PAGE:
Learn about our colorful history!

To explore our past, please visit the Concrete Heritage Museum online or in person or Skagit River Journal online.

How Concrete got its name

Early settlers came to the Baker River in 1871, originally calling the settlement on the west bank “Minnehaha.” In 1890, the townsite was platted by Magnus Miller, a post office was set up, and the name “Baker” was adopted. On the east bank of the river, the community that sprang up around the Washington Portland Cement Company (1905) was named “Cement City.” After the Superior Portland Cement Company plant (1908) was built in Baker, it was decided to merge the two towns, and in 1909, after much discussion, the new community settled on the name “Concrete.”

Concrete Main Street buildings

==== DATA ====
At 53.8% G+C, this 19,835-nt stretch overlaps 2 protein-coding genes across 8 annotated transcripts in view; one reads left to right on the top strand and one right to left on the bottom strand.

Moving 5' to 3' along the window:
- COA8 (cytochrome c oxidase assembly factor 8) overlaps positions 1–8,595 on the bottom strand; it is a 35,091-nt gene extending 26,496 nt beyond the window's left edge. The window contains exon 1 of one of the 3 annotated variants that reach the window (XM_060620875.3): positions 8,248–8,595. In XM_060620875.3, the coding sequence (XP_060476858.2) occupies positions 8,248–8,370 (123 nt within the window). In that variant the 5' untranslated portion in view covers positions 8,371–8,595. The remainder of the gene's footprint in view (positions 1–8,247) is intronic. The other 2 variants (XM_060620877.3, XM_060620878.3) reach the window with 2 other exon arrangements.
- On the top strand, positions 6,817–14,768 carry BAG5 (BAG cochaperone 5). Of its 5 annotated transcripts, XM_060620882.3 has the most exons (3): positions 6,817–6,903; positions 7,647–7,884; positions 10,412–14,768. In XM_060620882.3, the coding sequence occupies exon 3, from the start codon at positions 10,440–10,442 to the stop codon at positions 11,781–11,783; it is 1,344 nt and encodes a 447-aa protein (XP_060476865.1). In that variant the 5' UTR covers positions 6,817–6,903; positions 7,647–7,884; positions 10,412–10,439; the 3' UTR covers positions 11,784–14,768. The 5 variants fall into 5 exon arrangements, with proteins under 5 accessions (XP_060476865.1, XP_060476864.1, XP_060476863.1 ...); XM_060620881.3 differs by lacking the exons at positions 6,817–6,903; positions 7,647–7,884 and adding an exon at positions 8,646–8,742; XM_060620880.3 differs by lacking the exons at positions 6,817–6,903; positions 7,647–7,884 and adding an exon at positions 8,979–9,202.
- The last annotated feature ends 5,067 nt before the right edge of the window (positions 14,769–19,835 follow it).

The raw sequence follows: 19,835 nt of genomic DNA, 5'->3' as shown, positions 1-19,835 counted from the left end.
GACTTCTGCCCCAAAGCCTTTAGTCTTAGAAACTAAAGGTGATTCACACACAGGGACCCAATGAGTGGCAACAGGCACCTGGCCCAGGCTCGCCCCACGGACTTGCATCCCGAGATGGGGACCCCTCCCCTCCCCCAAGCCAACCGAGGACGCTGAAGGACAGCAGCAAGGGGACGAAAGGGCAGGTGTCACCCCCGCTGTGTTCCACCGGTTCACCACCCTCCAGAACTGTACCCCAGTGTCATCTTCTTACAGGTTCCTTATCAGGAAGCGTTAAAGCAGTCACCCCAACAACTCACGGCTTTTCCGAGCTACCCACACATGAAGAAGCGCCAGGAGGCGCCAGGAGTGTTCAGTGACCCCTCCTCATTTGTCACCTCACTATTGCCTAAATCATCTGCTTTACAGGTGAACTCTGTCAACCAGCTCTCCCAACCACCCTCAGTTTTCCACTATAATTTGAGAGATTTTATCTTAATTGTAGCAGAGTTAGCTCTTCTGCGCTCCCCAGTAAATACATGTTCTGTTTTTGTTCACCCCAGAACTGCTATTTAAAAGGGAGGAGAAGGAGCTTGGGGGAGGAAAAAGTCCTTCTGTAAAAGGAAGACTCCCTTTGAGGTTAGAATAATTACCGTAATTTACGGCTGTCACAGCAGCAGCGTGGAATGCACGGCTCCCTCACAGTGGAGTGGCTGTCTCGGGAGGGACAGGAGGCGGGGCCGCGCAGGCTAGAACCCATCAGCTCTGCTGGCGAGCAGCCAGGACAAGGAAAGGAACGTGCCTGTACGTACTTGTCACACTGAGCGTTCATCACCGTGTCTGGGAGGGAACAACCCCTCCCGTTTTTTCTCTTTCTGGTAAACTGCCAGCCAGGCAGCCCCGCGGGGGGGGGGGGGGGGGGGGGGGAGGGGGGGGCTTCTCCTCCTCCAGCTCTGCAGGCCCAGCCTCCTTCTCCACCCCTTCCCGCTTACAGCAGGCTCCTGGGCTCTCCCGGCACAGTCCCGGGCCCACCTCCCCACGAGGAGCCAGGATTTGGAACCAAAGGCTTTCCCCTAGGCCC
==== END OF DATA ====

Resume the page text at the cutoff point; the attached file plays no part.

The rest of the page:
Prior to 1921, several fires destroyed most of the original wooden buildings which had lined Main Street. Since concrete was in ample supply, it was decided that subsequent commercial buildings would be made from this nonflammable material. Historic plaques on many of the buildings list their construction dates. Three of the oldest wood frame structures which escaped the fires include the Baker Street Grill, the Assembly of God Church, and the town Hall & Library. The Main Yard, near Silo Park, is the only surviving wooden structure of a business district called Superior Addition.